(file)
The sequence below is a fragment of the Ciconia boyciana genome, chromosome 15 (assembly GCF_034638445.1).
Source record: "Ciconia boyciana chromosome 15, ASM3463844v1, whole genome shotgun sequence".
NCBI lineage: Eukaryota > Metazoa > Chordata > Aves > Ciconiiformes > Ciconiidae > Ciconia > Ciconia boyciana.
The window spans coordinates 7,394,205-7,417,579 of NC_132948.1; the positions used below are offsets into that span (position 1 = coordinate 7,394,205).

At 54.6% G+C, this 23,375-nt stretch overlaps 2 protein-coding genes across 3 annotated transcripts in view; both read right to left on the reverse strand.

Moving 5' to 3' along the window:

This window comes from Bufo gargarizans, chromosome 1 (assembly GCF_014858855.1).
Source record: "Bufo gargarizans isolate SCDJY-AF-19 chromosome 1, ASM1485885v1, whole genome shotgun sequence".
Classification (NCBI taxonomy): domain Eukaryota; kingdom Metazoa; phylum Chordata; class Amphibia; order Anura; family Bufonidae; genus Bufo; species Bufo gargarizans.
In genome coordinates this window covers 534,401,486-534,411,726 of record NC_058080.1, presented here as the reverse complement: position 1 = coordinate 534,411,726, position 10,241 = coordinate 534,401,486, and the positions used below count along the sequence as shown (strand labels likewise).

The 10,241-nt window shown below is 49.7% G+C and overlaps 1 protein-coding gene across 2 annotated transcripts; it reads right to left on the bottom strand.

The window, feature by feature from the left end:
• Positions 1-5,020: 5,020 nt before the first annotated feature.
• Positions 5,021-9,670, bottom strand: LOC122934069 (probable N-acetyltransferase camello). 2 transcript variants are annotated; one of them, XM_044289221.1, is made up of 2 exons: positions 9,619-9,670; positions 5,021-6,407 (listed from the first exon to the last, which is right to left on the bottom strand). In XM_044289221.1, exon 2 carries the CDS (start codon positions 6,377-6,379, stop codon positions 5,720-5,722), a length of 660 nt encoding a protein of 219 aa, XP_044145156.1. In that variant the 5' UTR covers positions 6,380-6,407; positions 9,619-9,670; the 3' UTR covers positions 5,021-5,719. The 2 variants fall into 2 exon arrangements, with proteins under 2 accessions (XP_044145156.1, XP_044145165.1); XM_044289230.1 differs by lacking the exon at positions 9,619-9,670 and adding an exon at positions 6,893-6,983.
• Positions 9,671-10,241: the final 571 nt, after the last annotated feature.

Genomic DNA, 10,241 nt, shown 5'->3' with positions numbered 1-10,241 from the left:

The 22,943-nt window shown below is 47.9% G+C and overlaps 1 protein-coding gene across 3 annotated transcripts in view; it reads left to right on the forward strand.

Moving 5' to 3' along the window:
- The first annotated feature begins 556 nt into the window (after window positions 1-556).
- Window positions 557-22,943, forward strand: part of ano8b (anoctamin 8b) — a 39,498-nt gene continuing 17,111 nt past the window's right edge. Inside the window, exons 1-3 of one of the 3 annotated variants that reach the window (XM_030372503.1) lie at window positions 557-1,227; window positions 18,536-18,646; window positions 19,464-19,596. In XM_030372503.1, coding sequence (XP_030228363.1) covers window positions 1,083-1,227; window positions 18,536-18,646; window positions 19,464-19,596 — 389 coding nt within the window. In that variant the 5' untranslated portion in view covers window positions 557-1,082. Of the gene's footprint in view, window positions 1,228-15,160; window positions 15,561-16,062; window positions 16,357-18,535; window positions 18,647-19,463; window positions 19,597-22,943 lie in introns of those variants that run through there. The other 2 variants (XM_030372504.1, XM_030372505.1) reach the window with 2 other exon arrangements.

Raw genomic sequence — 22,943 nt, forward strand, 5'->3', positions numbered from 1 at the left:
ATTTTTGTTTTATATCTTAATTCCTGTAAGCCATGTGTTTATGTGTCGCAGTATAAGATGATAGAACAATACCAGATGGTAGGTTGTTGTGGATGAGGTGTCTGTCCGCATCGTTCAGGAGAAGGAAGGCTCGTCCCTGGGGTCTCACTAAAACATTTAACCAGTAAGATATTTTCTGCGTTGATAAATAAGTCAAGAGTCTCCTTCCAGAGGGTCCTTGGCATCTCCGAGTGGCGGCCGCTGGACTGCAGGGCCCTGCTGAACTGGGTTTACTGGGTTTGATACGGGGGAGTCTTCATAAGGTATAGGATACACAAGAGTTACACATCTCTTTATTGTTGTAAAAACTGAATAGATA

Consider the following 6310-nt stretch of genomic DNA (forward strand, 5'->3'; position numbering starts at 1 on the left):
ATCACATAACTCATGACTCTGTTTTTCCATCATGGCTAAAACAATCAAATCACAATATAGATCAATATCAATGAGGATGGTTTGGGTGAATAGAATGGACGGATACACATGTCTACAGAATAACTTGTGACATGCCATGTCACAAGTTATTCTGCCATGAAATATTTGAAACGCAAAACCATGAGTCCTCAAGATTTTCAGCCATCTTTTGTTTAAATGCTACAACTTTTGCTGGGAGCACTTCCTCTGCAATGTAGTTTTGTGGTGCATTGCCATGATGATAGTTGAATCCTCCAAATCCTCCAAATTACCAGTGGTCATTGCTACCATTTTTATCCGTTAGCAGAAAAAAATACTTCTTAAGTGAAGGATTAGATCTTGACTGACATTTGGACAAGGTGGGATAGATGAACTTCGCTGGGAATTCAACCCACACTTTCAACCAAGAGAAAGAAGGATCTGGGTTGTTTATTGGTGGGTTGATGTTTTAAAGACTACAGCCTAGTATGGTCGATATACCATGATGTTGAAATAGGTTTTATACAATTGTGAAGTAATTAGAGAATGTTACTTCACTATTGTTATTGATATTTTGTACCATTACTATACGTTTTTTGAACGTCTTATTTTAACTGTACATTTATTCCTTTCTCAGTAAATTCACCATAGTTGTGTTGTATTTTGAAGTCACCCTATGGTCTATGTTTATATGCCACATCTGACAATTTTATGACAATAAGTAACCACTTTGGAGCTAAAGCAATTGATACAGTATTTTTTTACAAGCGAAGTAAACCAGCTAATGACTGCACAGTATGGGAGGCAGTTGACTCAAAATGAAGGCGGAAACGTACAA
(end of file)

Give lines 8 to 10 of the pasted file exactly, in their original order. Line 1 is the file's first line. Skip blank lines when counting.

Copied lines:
Source record: "Bufo gargarizans isolate SCDJY-AF-19 chromosome 1, ASM1485885v1, whole genome shotgun sequence".
Classification (NCBI taxonomy): domain Eukaryota; kingdom Metazoa; phylum Chordata; class Amphibia; order Anura; family Bufonidae; genus Bufo; species Bufo gargarizans.
In genome coordinates this window covers 534,401,486-534,411,726 of record NC_058080.1, presented here as the reverse complement: position 1 = coordinate 534,411,726, position 10,241 = coordinate 534,401,486, and the positions used below count along the sequence as shown (strand labels likewise).